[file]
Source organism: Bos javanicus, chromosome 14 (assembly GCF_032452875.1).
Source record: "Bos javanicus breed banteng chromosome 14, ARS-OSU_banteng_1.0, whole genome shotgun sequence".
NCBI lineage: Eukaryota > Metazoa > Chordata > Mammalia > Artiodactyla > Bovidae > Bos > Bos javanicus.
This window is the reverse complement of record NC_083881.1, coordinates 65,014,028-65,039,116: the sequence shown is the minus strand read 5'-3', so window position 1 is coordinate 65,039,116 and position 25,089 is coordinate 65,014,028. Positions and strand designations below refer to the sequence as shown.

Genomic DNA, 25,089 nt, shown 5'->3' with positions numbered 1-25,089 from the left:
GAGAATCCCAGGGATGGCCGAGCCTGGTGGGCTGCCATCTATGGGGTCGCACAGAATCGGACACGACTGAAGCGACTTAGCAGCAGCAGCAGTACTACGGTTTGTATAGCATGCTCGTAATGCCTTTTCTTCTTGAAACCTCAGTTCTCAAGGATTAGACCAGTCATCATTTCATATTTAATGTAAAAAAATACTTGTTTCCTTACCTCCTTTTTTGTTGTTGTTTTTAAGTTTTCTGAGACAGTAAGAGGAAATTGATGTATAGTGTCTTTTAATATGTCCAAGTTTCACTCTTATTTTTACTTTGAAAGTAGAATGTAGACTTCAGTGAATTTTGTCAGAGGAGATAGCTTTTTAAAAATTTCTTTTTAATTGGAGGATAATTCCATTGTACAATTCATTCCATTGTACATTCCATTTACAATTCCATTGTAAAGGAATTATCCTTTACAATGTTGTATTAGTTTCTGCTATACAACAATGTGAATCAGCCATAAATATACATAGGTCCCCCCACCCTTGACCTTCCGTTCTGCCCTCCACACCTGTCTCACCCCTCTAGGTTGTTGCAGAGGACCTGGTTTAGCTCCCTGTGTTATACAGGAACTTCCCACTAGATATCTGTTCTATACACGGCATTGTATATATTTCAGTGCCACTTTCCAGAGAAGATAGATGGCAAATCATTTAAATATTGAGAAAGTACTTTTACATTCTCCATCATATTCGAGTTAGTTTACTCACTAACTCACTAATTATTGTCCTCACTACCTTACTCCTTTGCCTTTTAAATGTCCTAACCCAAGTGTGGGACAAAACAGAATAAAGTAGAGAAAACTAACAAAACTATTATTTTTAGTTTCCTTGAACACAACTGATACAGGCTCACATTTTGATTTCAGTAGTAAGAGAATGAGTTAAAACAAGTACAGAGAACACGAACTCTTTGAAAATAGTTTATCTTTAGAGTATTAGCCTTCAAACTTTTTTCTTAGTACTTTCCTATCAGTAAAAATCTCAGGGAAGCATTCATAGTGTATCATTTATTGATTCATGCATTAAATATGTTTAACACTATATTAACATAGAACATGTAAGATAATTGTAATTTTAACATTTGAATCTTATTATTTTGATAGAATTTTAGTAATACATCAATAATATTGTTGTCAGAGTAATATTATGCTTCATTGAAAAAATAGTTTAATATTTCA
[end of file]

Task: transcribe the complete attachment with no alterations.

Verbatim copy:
Source organism: Bos javanicus, chromosome 14 (assembly GCF_032452875.1).
Source record: "Bos javanicus breed banteng chromosome 14, ARS-OSU_banteng_1.0, whole genome shotgun sequence".
NCBI lineage: Eukaryota > Metazoa > Chordata > Mammalia > Artiodactyla > Bovidae > Bos > Bos javanicus.
This window is the reverse complement of record NC_083881.1, coordinates 65,014,028-65,039,116: the sequence shown is the minus strand read 5'-3', so window position 1 is coordinate 65,039,116 and position 25,089 is coordinate 65,014,028. Positions and strand designations below refer to the sequence as shown.

Genomic DNA, 25,089 nt, shown 5'->3' with positions numbered 1-25,089 from the left:
GAGAATCCCAGGGATGGCCGAGCCTGGTGGGCTGCCATCTATGGGGTCGCACAGAATCGGACACGACTGAAGCGACTTAGCAGCAGCAGCAGTACTACGGTTTGTATAGCATGCTCGTAATGCCTTTTCTTCTTGAAACCTCAGTTCTCAAGGATTAGACCAGTCATCATTTCATATTTAATGTAAAAAAATACTTGTTTCCTTACCTCCTTTTTTGTTGTTGTTTTTAAGTTTTCTGAGACAGTAAGAGGAAATTGATGTATAGTGTCTTTTAATATGTCCAAGTTTCACTCTTATTTTTACTTTGAAAGTAGAATGTAGACTTCAGTGAATTTTGTCAGAGGAGATAGCTTTTTAAAAATTTCTTTTTAATTGGAGGATAATTCCATTGTACAATTCATTCCATTGTACATTCCATTTACAATTCCATTGTAAAGGAATTATCCTTTACAATGTTGTATTAGTTTCTGCTATACAACAATGTGAATCAGCCATAAATATACATAGGTCCCCCCACCCTTGACCTTCCGTTCTGCCCTCCACACCTGTCTCACCCCTCTAGGTTGTTGCAGAGGACCTGGTTTAGCTCCCTGTGTTATACAGGAACTTCCCACTAGATATCTGTTCTATACACGGCATTGTATATATTTCAGTGCCACTTTCCAGAGAAGATAGATGGCAAATCATTTAAATATTGAGAAAGTACTTTTACATTCTCCATCATATTCGAGTTAGTTTACTCACTAACTCACTAATTATTGTCCTCACTACCTTACTCCTTTGCCTTTTAAATGTCCTAACCCAAGTGTGGGACAAAACAGAATAAAGTAGAGAAAACTAACAAAACTATTATTTTTAGTTTCCTTGAACACAACTGATACAGGCTCACATTTTGATTTCAGTAGTAAGAGAATGAGTTAAAACAAGTACAGAGAACACGAACTCTTTGAAAATAGTTTATCTTTAGAGTATTAGCCTTCAAACTTTTTTCTTAGTACTTTCCTATCAGTAAAAATCTCAGGGAAGCATTCATAGTGTATCATTTATTGATTCATGCATTAAATATGTTTAACACTATATTAACATAGAACATGTAAGATAATTGTAATTTTAACATTTGAATCTTATTATTTTGATAGAATTTTAGTAATACATCAATAATATTGTTGTCAGAGTAATATTATGCTTCATTGAAAAAATAGTTTAATATTTCA